- China Practice
- Corporate and Commercial Law
- Commercial Fraud and Asset Tracing
- Digital Business Practice Group
You might not have paid recent attention to the privacy rules in Hong Kong. That is unless of course you have been served with an enforcement notice by the Hong Kong Privacy Commissioner for Personal Data (the “Commissioner”), or you have failed to comply with such an enforcement notice. Section 50B of the Personal Data (Privacy) Ordinance (“PDPO”) came into force on 1 October 2012, but it seems that the Hong Kong Police and Courts have only recently started to take this section seriously.
The PDPO came into force in 1996, but it was only in 2014, the first individual received a jail sentence for breach of section 50B(1)(c)(i) of PDPO. That was as a result of making a false statement to the Commissioner.
30th June 2017, was the first time that a company director was convicted his offence being the failure to comply with a lawful requirement of the Commissioner in breaching section 50B(1)(b) of PDPO.
In that case, a complaint was lodged with the Commissioner’s office against an employment agency in which had allegedly transferred personal data to a third party, without consent, while the employment agency was assisting the complainant in recruiting a foreign domestic helper.
Despite repeated written and telephone requests for the information needed to enable there to a proper investigation of the complaint, the employment agency failed to respond.
The sole director of the employment agency even ignored a Summons issued by the Commissioner under section 44 of PDPO requiring him to attend at a specified date and time for examination. The case was then referred by the Commissioner’s office to the Hong Kong Police, which then led to the prosecution.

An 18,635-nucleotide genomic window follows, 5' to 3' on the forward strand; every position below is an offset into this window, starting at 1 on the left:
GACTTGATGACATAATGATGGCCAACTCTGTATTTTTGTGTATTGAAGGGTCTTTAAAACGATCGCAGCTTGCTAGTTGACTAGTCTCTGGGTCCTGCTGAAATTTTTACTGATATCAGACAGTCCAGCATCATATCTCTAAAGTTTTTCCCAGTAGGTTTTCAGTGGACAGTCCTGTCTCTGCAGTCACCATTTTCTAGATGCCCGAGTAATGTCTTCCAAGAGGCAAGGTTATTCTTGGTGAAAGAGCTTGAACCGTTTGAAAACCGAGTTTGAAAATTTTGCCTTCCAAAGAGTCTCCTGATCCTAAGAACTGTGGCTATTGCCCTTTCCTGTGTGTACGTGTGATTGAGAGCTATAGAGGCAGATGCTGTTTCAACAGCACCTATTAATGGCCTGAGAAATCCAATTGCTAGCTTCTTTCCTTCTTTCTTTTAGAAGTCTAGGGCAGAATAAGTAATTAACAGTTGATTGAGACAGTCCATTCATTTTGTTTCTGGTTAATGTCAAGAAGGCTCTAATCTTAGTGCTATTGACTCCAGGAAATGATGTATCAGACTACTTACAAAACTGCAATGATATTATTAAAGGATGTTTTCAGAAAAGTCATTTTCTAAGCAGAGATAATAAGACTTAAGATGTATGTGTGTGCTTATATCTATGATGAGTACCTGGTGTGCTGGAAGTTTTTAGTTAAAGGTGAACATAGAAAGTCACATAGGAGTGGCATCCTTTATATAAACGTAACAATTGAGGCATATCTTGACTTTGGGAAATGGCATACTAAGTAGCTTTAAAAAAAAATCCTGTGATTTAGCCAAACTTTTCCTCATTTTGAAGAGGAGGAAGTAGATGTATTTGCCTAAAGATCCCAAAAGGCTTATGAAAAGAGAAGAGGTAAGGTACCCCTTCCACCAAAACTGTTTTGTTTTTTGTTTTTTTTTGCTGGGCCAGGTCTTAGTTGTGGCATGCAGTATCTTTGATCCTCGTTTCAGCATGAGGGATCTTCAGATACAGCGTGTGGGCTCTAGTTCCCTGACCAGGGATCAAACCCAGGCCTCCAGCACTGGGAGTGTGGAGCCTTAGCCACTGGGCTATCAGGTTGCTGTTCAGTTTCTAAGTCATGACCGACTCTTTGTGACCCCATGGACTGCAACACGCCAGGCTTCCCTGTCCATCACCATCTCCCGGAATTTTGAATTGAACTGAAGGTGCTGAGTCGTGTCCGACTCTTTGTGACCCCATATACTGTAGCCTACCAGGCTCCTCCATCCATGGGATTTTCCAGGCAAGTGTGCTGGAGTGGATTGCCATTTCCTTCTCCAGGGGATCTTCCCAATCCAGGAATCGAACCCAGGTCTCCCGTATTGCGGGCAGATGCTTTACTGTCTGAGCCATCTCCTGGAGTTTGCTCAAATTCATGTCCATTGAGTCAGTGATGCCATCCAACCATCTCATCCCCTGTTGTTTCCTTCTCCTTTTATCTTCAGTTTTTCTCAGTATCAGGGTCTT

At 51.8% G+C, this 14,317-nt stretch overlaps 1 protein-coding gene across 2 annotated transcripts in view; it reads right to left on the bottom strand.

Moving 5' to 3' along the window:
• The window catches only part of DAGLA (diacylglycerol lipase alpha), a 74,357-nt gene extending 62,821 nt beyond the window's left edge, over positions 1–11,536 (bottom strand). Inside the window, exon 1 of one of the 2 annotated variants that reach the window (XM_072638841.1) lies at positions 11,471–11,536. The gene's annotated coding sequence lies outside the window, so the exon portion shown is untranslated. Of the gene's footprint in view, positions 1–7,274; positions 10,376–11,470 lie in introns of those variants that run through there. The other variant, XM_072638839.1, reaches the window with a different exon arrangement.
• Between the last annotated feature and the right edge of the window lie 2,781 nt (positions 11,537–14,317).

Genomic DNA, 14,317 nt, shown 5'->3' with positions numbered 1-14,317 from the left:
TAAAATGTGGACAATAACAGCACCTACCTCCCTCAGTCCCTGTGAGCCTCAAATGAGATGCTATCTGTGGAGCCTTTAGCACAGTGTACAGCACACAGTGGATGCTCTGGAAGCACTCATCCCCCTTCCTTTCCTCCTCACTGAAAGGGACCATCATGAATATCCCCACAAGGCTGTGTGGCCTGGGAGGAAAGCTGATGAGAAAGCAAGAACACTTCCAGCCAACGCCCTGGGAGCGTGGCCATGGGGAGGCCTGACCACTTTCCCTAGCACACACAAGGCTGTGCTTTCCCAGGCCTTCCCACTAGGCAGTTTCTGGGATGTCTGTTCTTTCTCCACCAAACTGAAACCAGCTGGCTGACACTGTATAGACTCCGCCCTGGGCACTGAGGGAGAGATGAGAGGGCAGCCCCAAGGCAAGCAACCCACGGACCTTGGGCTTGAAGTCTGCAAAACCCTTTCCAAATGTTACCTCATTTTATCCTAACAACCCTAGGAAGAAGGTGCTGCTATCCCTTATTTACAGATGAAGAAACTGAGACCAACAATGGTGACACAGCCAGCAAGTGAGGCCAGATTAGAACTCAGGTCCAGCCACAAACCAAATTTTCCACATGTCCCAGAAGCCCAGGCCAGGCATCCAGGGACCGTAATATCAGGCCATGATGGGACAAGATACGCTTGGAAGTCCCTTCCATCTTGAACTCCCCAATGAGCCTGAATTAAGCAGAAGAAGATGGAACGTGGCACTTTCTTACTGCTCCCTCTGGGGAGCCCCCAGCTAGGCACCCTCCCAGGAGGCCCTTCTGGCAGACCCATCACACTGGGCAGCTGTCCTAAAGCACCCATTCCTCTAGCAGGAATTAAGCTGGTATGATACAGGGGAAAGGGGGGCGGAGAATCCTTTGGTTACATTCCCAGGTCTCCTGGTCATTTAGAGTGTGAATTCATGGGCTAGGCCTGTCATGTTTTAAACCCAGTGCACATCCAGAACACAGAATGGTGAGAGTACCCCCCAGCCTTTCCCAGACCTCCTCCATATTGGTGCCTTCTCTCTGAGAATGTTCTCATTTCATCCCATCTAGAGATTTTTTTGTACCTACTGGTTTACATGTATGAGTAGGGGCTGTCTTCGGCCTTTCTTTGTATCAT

Both those decisions show that the Commissioner is recommending more cases for prosecution.
Indeed, the Commissioner has recently stated ‘The conviction serves as a strong deterrent to remind all organisations and individuals to abide by the law and treat personal data privacy seriously.’
Apart from noting the importance of compliance with lawful requirement of the Commissioner, one should also be reminded that full co-operation is crucial, as any obstruction, hinderance or resistance, without lawful excuse, to the Commissioner or a prescribed officer in performing their functions may also result in a conviction, and in imprisonment (section 50B(1)(a) of PDPO).
OLN’s Digital Business Group regularly advises clients on the impact of data privacy legislation in Hong Kong.